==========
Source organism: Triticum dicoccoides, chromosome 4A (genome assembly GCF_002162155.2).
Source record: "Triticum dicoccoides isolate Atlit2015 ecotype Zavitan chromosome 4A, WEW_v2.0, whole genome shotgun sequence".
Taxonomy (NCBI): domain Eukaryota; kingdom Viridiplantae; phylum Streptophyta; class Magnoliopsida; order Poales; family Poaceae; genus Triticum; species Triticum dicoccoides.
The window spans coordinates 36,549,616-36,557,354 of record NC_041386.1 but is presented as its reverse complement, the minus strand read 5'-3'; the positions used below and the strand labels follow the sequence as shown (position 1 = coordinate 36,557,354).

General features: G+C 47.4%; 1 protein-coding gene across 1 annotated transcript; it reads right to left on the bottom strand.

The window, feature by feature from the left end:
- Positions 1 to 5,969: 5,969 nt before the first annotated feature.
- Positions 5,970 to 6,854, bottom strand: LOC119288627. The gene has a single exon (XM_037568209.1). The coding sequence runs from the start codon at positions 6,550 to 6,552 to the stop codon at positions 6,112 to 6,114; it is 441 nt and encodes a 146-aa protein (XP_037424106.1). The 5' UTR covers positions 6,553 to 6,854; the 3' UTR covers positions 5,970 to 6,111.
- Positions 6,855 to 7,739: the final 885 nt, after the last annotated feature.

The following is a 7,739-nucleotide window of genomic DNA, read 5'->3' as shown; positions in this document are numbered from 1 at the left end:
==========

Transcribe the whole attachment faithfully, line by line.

Source organism: Triticum dicoccoides, chromosome 4A (genome assembly GCF_002162155.2).
Source record: "Triticum dicoccoides isolate Atlit2015 ecotype Zavitan chromosome 4A, WEW_v2.0, whole genome shotgun sequence".
Taxonomy (NCBI): domain Eukaryota; kingdom Viridiplantae; phylum Streptophyta; class Magnoliopsida; order Poales; family Poaceae; genus Triticum; species Triticum dicoccoides.
The window spans coordinates 36,549,616-36,557,354 of record NC_041386.1 but is presented as its reverse complement, the minus strand read 5'-3'; the positions used below and the strand labels follow the sequence as shown (position 1 = coordinate 36,557,354).

General features: G+C 47.4%; 1 protein-coding gene across 1 annotated transcript; it reads right to left on the bottom strand.

The window, feature by feature from the left end:
- Positions 1 to 5,969: 5,969 nt before the first annotated feature.
- Positions 5,970 to 6,854, bottom strand: LOC119288627. The gene has a single exon (XM_037568209.1). The coding sequence runs from the start codon at positions 6,550 to 6,552 to the stop codon at positions 6,112 to 6,114; it is 441 nt and encodes a 146-aa protein (XP_037424106.1). The 5' UTR covers positions 6,553 to 6,854; the 3' UTR covers positions 5,970 to 6,111.
- Positions 6,855 to 7,739: the final 885 nt, after the last annotated feature.

The following is a 7,739-nucleotide window of genomic DNA, read 5'->3' as shown; positions in this document are numbered from 1 at the left end: